While a Holden move out of Bolton is purely speculation, and it isn’t even likely Owen Coyle (who can’t stop heaping praise on the young American) would even let him go for a price deemed reasonable, what is certain is that Holden’s emergence asks questions of Bob Bradley and what he’ll do to see that Holden sees the field for the USMNT often in 2011. It is becoming clear that Nigel de Jong’s red-card tutorial, shameless malevolent challenge that broke Holden’s leg prior to the World Cup was a costly injury for the United States, who missed out on an in-form version of the midfielder and were forced to mix and match in his stead. That’s not the case now—and Bradley will have to find him a role. Jen Chang thinks one solution is to play five midfielders, or if that doesn’t suit Bob, to choose between MB 90 and Jermaine Jones in one holding spot and let Holden play his Bolton role alongside the choice for the USMNT. Fascinating stuff.
CARLOS TEVEZ: Forgive me if I’m cynical on the matter—my alma mater just lost its legendary, top five in the business American football coach so he could “spend time with his family”, all while he was still in his coaching prime at age forty-six. Given that Urban Meyer has done this twice in two years—let’s just say I’m not wholly ready to embrace the “family card” as quickly as some other writers have been. It isn’t that I don’t believe Carlos—I do—it’s that I just don’t think he’ll be able to walk away quite yet—and the place he would go—his beloved Boca Juniors, can’t afford him. Word on the street is Manchester City, if they even agree to a transfer at all, would demand 47 million pounds for him. That’s way beyond Boca Juniors’ pay-grade of course and really leaves out most everyone except Chelsea (which is in England and as such a non-starter) and Real Madrid. Tevez can’t stand Garry Cook and he can’t stand Brian Marwood—and since those are two key City executives—we probably begin to understand why he’s rejected a contract renegotiation and stated the situation is “beyond repair.” But he must at least be somewhat aware (and by that I mean his agent has told him) that he has limited options, and if a deal to Madrid isn’t acceptable, he’ll essentially have to go on strike until City accepts a much smaller fee that perhaps (HEAVY EMPHASIS) sends him back home.
As for the family time—I’m hopeful it works out for him if that is the case but I’ll be brutally honest—I’m not sure it is wholly the case. It isn’t as if Boca Juniors play a less-demanding schedule or travel any less, even if they are based in Argentina. And it is hard to feel sympathy for someone who, like Meyer, has made so much money that retirement that young is feasible. Twenty years ago Tevez would have had to move his family to Manchester, put his head down and gone to work. Same for Urban Meyer. Economics of sport being what they are—this is no longer the case—but we’ll see what happens with Tevez. He’s the first player in a long time in the midst of his prime who is fully capable of walking away financially. If he’s serious about the family stuff, perhaps he will.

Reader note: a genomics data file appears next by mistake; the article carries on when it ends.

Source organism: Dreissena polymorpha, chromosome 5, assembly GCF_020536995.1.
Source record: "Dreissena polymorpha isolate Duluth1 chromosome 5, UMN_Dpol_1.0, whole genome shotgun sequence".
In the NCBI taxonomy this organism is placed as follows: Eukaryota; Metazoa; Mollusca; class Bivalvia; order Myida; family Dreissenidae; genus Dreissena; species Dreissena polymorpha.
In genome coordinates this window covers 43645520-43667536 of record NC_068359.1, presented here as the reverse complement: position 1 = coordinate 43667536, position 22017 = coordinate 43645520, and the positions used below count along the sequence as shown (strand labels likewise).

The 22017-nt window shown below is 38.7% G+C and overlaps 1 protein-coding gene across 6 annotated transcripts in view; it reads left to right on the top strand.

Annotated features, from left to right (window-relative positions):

LIVERPOOL’S STRUGGLES AND THE NEW ENGLAND OWNERSHIP: It is too early to criticize new Liverpool owner John Henry for the struggles he and the New England Sports Ventures capital group that bought the distressed club inherited, but they sure are playing terrible soccer some of the time. Gerrard is aging, Torres’ struggles are diminishing but not altogether gone and the side backs are simply awful. Roy Hodgson has now managed to lose more matches than the club has in a campaign in over a half-century and as mentioned above, it isn’t even Christmas or the halfway mark yet. Things need to be done. Problem is there probably isn’t a great deal of money to fix things absent an improvement in form. One principal Henry and his investors adhere to is that each club they own must sustain itself—that is to say—what they make for themselves is what they can spend on themselves. This is why they can afford Carl Crawford for too much money and Adrian Gonzalez for too many years. Sure—those two make them prohibitive favorites in the American League next season with Cliff Lee off to Philadelphia (again), but they also are guys the Sox could bring in because they made the money (even coming off a non-playoff season), to do that. It’s the opposite of the old adage “ya’ gotta spend money to make money.” Actually, it isn’t the opposite, it is a modification: Make money. Then spend money to make more of it. As such, the solution for Henry seems to be to monitor the Liverpool situation closely, and if there is no improvement in the short-term—sack Hodgson before a European spot is in grave doubt. Liverpool simply can’t afford to lose that revenue stream.
FINALLY, A SHOUT OUT TO THE AKRON ZIPS, AND THE NOTRE DAME IRISH!!! Congratulations to the Zips’ men, who rode a Scott Caldwell goal to a 1-0 victory over Louisville, capturing the school’s first-ever national championship in soccer (or any other collegiate sport, for that matter) at the Men’s College Cup.
Also, a big Yanks Are Coming salute to the Lady Irish of Notre Dame, who snapped Stanford’s 22 game winning streak and defeated the Big Trees 1-0 in Cary, North Carolina a week prior to the Men’s Championship. The winning goal by Adriana Leon, an Irish freshman and U20 Team Canada prospect (seen in this interview by Touchline), was a thing of beauty and handed the Irish their third women’s title. It was a great run by the Cardinal, who have now lost only twice in two seasons, but will take little solace in both of those championship game defeats.
Neil W. Blackmon is Co-Founder and Associate Editor of The Yanks Are Coming. He can be reached at firstname.lastname@example.org and you can follow him on Twitter at @nwb_usmnt.